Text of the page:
The evolution of real-world evidence and how we conduct clinical research will converge. The industry wants to create a non-biased and sustainable approach to demonstrate product value. This ability to connect the two worlds and build solutions that are transparent, efficient, and streamlined, could be the reliable future for us and for the patient. It’s not a siloed and tactical approach and only addresses clinical data collection efficiency. Rather, it is about seeing the possibilities of how this interoperable technology, and the things we can build around it, can truly change the way we develop drugs and prove their value.
How can we transfer this to a global level?
Richard Yeatman: The question we faced was how IgniteData, a small British startup, with an Innovate UK-backed technology, could roll out Archer in countries all over the world. Thankfully, Qin and his team offered us a partnership. They said, “We know exactly what you’re doing. We know exactly why you’re doing it. And we want to get there as well.”

One of the most important things about the partnership is the fact that ZS are not a pharma company or a CRO. They’re a disrupter, but they have relationships with so many of the large pharma companies and health institutions around the world. It is vital that the technology is not owned by a pharma company or a CRO. It needs to be unbiased. The hospitals, particularly, need to know that it has interoperability with all EDC systems, otherwise it doesn’t solve their problem.

We also need to move to a world of ‘eSource-ready’ sites. An eSource-ready hospital is one which has an EHR system in place, getting rich data, rather than lots of disparate systems, and they’re starting to make things like HL7 FHIR APIs available so that tools like ours can plug in and interoperate.

This is a journey that the whole industry must go on together. EHR to EDC is a ‘tide that lifts all ships’. The sponsors need to encourage hospitals to realise that if they invest in this technology, it can work effectively and bring positive knock-on effects. The more eSource-ready sites they have, the faster we can roll out the technology. In the UK and the US, where huge amounts of research happen, that journey is already underway, so we’ve got lots of places to approach so we can prove the research.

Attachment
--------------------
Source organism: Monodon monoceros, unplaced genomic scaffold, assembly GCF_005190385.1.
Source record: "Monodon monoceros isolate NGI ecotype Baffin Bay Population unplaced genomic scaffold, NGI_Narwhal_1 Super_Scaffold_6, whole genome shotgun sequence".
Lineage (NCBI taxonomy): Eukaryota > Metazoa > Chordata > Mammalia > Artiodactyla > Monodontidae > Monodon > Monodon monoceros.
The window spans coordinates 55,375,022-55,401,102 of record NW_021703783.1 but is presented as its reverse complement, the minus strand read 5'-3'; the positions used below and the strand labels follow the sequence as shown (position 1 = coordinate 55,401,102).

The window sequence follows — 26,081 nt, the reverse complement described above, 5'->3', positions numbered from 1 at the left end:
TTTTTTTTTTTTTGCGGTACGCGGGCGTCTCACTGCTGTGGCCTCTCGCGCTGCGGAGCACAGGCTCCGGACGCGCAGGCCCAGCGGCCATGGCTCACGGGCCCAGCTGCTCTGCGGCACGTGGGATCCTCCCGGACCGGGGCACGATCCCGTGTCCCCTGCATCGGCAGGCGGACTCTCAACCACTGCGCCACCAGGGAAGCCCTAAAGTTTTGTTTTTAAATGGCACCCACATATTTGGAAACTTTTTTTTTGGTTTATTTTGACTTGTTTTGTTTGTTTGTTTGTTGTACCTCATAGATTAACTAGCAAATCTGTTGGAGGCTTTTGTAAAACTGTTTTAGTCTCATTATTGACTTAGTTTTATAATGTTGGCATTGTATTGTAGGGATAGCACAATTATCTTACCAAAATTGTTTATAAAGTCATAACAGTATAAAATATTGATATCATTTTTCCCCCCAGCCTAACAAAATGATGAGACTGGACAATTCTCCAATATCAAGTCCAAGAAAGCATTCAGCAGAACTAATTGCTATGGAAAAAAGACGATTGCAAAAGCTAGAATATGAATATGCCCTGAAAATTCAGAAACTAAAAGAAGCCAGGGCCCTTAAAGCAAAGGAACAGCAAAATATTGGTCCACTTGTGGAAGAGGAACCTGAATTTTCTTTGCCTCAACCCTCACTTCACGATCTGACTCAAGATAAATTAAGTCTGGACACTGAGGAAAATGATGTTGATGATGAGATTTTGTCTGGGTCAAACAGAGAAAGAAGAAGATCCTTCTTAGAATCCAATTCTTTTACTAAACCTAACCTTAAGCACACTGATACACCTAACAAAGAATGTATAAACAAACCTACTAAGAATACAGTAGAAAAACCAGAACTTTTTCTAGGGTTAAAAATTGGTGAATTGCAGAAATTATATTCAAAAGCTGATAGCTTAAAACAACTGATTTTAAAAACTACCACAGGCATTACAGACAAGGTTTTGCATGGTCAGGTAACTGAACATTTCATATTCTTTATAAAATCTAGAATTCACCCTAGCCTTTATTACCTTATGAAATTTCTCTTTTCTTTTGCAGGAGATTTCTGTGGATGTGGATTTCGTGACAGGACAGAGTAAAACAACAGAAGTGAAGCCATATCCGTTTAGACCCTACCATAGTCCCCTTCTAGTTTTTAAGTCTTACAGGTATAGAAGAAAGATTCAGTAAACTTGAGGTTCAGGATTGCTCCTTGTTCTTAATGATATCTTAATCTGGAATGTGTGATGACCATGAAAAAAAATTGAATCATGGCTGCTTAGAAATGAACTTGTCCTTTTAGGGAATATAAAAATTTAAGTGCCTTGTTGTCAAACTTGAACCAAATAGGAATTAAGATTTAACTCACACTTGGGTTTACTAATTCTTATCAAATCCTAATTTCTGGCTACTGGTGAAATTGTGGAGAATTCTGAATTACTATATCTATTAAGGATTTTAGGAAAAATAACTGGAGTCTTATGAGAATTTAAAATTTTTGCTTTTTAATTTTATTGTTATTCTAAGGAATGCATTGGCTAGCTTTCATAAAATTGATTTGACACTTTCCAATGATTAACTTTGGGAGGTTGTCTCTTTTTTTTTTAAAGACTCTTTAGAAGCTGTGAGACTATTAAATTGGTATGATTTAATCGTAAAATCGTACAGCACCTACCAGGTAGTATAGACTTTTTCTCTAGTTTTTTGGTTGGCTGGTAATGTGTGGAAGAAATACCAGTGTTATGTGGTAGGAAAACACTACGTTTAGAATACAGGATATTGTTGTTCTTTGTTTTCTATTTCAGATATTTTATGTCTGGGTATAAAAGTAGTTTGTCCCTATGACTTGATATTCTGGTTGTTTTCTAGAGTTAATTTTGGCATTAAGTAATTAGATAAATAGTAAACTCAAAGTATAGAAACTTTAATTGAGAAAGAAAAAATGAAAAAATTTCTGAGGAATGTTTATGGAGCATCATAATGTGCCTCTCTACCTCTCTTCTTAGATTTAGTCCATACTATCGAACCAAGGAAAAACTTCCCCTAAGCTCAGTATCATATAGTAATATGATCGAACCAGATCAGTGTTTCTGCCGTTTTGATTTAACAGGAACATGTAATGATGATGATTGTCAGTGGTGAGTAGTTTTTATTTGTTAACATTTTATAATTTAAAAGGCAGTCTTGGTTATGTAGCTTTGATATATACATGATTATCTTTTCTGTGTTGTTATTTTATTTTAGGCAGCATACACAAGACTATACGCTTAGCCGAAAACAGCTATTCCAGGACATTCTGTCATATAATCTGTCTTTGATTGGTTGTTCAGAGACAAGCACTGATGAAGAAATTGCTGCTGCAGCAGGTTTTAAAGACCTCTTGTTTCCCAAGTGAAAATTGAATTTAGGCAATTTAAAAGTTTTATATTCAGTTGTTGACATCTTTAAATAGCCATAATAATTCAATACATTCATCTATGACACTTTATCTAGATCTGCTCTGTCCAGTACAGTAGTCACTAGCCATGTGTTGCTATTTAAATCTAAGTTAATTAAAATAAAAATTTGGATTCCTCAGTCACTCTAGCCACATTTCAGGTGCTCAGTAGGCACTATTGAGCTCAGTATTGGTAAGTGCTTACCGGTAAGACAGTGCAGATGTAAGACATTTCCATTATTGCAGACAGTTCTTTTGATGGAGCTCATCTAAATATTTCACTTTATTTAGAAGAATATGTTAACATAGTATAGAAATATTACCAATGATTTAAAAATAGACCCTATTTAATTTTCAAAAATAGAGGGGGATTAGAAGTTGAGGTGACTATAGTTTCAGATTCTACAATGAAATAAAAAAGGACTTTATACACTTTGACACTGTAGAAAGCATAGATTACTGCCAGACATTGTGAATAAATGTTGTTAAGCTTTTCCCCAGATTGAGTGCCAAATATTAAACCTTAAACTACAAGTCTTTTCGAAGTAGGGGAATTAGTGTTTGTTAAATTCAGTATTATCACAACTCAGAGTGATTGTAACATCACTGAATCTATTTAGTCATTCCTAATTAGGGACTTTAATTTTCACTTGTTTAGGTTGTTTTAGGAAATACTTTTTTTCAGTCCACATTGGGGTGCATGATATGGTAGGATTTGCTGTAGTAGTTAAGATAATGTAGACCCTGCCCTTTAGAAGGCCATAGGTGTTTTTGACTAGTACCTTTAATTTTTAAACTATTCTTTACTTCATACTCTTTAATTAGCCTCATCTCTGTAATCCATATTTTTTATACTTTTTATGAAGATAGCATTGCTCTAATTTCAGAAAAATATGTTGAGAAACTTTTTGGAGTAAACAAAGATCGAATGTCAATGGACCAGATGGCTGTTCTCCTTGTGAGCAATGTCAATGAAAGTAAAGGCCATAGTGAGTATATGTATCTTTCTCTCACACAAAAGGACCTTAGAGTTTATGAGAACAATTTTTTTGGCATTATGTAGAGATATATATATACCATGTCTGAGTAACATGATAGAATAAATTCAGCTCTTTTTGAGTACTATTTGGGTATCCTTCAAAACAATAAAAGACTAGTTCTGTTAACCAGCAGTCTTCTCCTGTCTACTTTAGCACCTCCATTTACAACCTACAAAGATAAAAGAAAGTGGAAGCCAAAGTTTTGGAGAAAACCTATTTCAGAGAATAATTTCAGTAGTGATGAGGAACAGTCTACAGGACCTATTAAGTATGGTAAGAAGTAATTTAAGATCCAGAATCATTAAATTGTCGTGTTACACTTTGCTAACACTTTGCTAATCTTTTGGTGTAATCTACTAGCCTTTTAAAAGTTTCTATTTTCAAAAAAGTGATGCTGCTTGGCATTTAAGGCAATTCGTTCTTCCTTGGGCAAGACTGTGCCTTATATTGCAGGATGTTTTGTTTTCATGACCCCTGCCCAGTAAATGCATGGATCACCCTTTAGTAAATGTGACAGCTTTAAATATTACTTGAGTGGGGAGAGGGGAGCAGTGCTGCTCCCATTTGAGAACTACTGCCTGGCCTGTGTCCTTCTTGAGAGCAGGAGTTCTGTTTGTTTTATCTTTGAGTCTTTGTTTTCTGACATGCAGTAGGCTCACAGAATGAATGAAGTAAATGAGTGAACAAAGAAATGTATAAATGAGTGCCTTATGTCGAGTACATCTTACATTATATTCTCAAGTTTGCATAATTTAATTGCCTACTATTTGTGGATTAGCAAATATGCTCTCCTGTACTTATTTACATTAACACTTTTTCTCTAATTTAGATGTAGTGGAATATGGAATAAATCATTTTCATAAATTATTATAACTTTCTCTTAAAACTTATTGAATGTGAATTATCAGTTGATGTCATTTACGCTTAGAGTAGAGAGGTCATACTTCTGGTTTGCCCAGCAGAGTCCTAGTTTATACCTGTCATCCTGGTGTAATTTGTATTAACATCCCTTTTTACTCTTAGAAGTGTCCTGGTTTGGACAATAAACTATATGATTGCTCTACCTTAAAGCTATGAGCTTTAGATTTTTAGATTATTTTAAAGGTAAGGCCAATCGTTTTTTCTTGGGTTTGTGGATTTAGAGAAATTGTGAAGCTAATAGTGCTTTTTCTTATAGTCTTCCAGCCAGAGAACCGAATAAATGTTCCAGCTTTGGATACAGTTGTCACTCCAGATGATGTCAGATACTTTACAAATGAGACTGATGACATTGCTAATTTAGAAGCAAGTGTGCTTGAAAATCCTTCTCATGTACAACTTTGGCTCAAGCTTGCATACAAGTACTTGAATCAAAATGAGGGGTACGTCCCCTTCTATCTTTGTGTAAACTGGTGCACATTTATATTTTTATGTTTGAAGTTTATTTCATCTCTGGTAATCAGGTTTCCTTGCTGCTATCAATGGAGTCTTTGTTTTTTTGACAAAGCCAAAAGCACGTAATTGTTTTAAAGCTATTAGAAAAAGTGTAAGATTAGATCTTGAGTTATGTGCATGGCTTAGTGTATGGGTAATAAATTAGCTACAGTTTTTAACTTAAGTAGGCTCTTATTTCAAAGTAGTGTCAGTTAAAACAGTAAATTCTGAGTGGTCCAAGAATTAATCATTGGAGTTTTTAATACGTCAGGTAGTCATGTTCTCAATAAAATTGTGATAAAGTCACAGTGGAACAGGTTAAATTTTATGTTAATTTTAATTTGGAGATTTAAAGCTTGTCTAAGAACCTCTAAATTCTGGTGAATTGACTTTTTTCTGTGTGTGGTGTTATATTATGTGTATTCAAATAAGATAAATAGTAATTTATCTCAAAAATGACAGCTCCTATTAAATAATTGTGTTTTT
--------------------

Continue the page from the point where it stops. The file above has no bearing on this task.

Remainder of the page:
Do you see this developing quickly in the next five to ten years? Is this something that is always changing?
Qin Ye: The industry, public agencies, and the prominent research sites have made significant attempts in the past. There was the EHR4CR initiative funded by the EU Commission with pharma participation, for example. But many prior efforts couldn’t achieve the full potential at the time when there isn’t the foundational technology to back them up. Having the passion to drive change doesn’t automatically translate into practical applications or improvements. The adoption of HL7 FHIR, combined with almost universal adoption of EHR across the Continent is starting to make the situation look favourable.

At the same time, adoption requires more of an ecosystem. All the key players in the clinical research and development space need to see that there’s a value for them to make that change.

Whether it’s on the sponsor side, the health system side, or even on the CRO side, change only happens when technology maturity and becomes more practical. These stakeholders need to see the potential disruption of today’s processes and the benefits to the work that they are already doing. ZS, as a global consultancy, works with the top pharma companies. We have a presence in 28 cities globally. We want to enable a more connected health ecosystem. I think this innovation, among many others, can really help the researchers to participate in research in a much more effective, reliable and sustainable way.

Drug development costs have skyrocketed over the last 20 years. Much can be improved, including duplicated processes and wastage. Connecting those two worlds will be one of the disruptors that will help to reduce costs, bring innovation to the market faster, improve patient outcomes, as well as benefitting site research institutions and medical centres.